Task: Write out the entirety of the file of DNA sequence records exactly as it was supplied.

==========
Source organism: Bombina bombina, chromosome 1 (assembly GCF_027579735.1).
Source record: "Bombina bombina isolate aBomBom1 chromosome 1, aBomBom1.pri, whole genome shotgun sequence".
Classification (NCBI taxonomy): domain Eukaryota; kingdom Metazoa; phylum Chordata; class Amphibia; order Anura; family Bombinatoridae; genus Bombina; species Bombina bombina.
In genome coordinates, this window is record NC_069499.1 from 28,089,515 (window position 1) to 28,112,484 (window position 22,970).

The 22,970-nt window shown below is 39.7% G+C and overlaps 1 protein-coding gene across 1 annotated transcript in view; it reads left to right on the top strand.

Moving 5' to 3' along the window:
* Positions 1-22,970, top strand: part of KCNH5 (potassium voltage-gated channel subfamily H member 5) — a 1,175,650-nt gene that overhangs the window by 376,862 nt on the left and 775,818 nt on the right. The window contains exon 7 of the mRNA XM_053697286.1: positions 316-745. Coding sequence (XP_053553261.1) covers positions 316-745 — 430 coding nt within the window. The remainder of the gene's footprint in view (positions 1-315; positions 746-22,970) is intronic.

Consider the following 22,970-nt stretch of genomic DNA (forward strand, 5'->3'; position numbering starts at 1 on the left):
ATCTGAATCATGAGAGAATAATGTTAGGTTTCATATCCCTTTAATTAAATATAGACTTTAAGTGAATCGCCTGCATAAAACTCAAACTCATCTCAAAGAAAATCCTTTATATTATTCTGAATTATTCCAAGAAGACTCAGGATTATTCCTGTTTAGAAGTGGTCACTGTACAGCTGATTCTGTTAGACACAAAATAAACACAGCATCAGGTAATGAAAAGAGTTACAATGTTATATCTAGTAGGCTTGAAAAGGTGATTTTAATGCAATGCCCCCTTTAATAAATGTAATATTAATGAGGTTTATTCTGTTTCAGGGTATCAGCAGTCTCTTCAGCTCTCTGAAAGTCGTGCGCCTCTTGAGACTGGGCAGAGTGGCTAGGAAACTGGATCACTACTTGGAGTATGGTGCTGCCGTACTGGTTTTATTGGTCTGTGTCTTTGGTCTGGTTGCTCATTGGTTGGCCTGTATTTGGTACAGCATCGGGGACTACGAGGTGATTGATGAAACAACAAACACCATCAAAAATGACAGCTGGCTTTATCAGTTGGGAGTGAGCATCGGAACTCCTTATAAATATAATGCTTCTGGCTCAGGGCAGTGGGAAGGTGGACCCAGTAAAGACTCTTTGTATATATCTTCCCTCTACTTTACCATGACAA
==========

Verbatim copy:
Source organism: Bombina bombina, chromosome 1 (assembly GCF_027579735.1).
Source record: "Bombina bombina isolate aBomBom1 chromosome 1, aBomBom1.pri, whole genome shotgun sequence".
Classification (NCBI taxonomy): domain Eukaryota; kingdom Metazoa; phylum Chordata; class Amphibia; order Anura; family Bombinatoridae; genus Bombina; species Bombina bombina.
In genome coordinates, this window is record NC_069499.1 from 28,089,515 (window position 1) to 28,112,484 (window position 22,970).

The 22,970-nt window shown below is 39.7% G+C and overlaps 1 protein-coding gene across 1 annotated transcript in view; it reads left to right on the top strand.

Moving 5' to 3' along the window:
* Positions 1-22,970, top strand: part of KCNH5 (potassium voltage-gated channel subfamily H member 5) — a 1,175,650-nt gene that overhangs the window by 376,862 nt on the left and 775,818 nt on the right. The window contains exon 7 of the mRNA XM_053697286.1: positions 316-745. Coding sequence (XP_053553261.1) covers positions 316-745 — 430 coding nt within the window. The remainder of the gene's footprint in view (positions 1-315; positions 746-22,970) is intronic.

Consider the following 22,970-nt stretch of genomic DNA (forward strand, 5'->3'; position numbering starts at 1 on the left):
ATCTGAATCATGAGAGAATAATGTTAGGTTTCATATCCCTTTAATTAAATATAGACTTTAAGTGAATCGCCTGCATAAAACTCAAACTCATCTCAAAGAAAATCCTTTATATTATTCTGAATTATTCCAAGAAGACTCAGGATTATTCCTGTTTAGAAGTGGTCACTGTACAGCTGATTCTGTTAGACACAAAATAAACACAGCATCAGGTAATGAAAAGAGTTACAATGTTATATCTAGTAGGCTTGAAAAGGTGATTTTAATGCAATGCCCCCTTTAATAAATGTAATATTAATGAGGTTTATTCTGTTTCAGGGTATCAGCAGTCTCTTCAGCTCTCTGAAAGTCGTGCGCCTCTTGAGACTGGGCAGAGTGGCTAGGAAACTGGATCACTACTTGGAGTATGGTGCTGCCGTACTGGTTTTATTGGTCTGTGTCTTTGGTCTGGTTGCTCATTGGTTGGCCTGTATTTGGTACAGCATCGGGGACTACGAGGTGATTGATGAAACAACAAACACCATCAAAAATGACAGCTGGCTTTATCAGTTGGGAGTGAGCATCGGAACTCCTTATAAATATAATGCTTCTGGCTCAGGGCAGTGGGAAGGTGGACCCAGTAAAGACTCTTTGTATATATCTTCCCTCTACTTTACCATGACAA